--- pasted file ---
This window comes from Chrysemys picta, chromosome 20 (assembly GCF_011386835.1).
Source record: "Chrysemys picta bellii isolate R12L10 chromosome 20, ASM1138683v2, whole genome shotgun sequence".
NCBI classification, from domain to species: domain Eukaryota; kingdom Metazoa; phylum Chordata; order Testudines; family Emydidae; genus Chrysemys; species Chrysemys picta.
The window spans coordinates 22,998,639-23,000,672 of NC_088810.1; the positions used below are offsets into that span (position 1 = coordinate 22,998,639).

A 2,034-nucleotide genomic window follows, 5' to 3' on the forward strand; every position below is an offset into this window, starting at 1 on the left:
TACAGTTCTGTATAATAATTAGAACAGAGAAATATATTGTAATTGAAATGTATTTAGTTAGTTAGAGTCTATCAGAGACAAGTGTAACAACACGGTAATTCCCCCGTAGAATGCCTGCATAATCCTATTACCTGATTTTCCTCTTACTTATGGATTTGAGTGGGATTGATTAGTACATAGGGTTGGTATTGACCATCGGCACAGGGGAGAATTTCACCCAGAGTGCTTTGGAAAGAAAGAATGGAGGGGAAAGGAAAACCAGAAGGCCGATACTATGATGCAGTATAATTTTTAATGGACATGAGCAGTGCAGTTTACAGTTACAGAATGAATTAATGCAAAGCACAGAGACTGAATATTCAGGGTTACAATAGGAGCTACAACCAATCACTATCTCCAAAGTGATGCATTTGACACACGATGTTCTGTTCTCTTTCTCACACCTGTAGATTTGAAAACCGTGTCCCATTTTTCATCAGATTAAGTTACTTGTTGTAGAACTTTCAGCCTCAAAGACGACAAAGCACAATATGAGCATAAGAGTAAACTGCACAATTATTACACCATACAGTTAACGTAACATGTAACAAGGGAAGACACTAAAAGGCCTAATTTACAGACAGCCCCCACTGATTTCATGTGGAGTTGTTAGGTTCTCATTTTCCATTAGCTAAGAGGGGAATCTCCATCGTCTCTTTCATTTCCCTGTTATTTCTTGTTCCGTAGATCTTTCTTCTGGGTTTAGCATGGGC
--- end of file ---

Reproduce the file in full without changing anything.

This window comes from Chrysemys picta, chromosome 20 (assembly GCF_011386835.1).
Source record: "Chrysemys picta bellii isolate R12L10 chromosome 20, ASM1138683v2, whole genome shotgun sequence".
NCBI classification, from domain to species: domain Eukaryota; kingdom Metazoa; phylum Chordata; order Testudines; family Emydidae; genus Chrysemys; species Chrysemys picta.
The window spans coordinates 22,998,639-23,000,672 of NC_088810.1; the positions used below are offsets into that span (position 1 = coordinate 22,998,639).

A 2,034-nucleotide genomic window follows, 5' to 3' on the forward strand; every position below is an offset into this window, starting at 1 on the left:
TACAGTTCTGTATAATAATTAGAACAGAGAAATATATTGTAATTGAAATGTATTTAGTTAGTTAGAGTCTATCAGAGACAAGTGTAACAACACGGTAATTCCCCCGTAGAATGCCTGCATAATCCTATTACCTGATTTTCCTCTTACTTATGGATTTGAGTGGGATTGATTAGTACATAGGGTTGGTATTGACCATCGGCACAGGGGAGAATTTCACCCAGAGTGCTTTGGAAAGAAAGAATGGAGGGGAAAGGAAAACCAGAAGGCCGATACTATGATGCAGTATAATTTTTAATGGACATGAGCAGTGCAGTTTACAGTTACAGAATGAATTAATGCAAAGCACAGAGACTGAATATTCAGGGTTACAATAGGAGCTACAACCAATCACTATCTCCAAAGTGATGCATTTGACACACGATGTTCTGTTCTCTTTCTCACACCTGTAGATTTGAAAACCGTGTCCCATTTTTCATCAGATTAAGTTACTTGTTGTAGAACTTTCAGCCTCAAAGACGACAAAGCACAATATGAGCATAAGAGTAAACTGCACAATTATTACACCATACAGTTAACGTAACATGTAACAAGGGAAGACACTAAAAGGCCTAATTTACAGACAGCCCCCACTGATTTCATGTGGAGTTGTTAGGTTCTCATTTTCCATTAGCTAAGAGGGGAATCTCCATCGTCTCTTTCATTTCCCTGTTATTTCTTGTTCCGTAGATCTTTCTTCTGGGTTTAGCATGGGC